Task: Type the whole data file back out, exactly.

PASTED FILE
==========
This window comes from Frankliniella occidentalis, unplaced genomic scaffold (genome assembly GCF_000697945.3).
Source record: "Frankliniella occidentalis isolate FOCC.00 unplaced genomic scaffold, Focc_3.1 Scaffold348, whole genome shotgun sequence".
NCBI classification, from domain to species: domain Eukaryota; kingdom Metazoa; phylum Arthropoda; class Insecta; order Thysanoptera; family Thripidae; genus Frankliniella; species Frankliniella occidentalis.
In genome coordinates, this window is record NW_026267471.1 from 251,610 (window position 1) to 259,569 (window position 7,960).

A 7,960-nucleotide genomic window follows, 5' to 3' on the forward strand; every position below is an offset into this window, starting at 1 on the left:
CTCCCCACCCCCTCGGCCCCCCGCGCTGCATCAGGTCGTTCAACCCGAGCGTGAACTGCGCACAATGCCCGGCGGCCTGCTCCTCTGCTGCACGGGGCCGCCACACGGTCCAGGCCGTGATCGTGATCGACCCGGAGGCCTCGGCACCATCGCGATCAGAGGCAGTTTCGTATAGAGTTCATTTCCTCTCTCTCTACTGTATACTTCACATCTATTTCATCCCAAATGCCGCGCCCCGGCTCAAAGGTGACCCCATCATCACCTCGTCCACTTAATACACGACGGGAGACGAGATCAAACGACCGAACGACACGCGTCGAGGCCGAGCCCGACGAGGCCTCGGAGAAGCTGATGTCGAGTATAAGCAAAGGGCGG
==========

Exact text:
This window comes from Frankliniella occidentalis, unplaced genomic scaffold (genome assembly GCF_000697945.3).
Source record: "Frankliniella occidentalis isolate FOCC.00 unplaced genomic scaffold, Focc_3.1 Scaffold348, whole genome shotgun sequence".
NCBI classification, from domain to species: domain Eukaryota; kingdom Metazoa; phylum Arthropoda; class Insecta; order Thysanoptera; family Thripidae; genus Frankliniella; species Frankliniella occidentalis.
In genome coordinates, this window is record NW_026267471.1 from 251,610 (window position 1) to 259,569 (window position 7,960).

A 7,960-nucleotide genomic window follows, 5' to 3' on the forward strand; every position below is an offset into this window, starting at 1 on the left:
CTCCCCACCCCCTCGGCCCCCCGCGCTGCATCAGGTCGTTCAACCCGAGCGTGAACTGCGCACAATGCCCGGCGGCCTGCTCCTCTGCTGCACGGGGCCGCCACACGGTCCAGGCCGTGATCGTGATCGACCCGGAGGCCTCGGCACCATCGCGATCAGAGGCAGTTTCGTATAGAGTTCATTTCCTCTCTCTCTACTGTATACTTCACATCTATTTCATCCCAAATGCCGCGCCCCGGCTCAAAGGTGACCCCATCATCACCTCGTCCACTTAATACACGACGGGAGACGAGATCAAACGACCGAACGACACGCGTCGAGGCCGAGCCCGACGAGGCCTCGGAGAAGCTGATGTCGAGTATAAGCAAAGGGCGG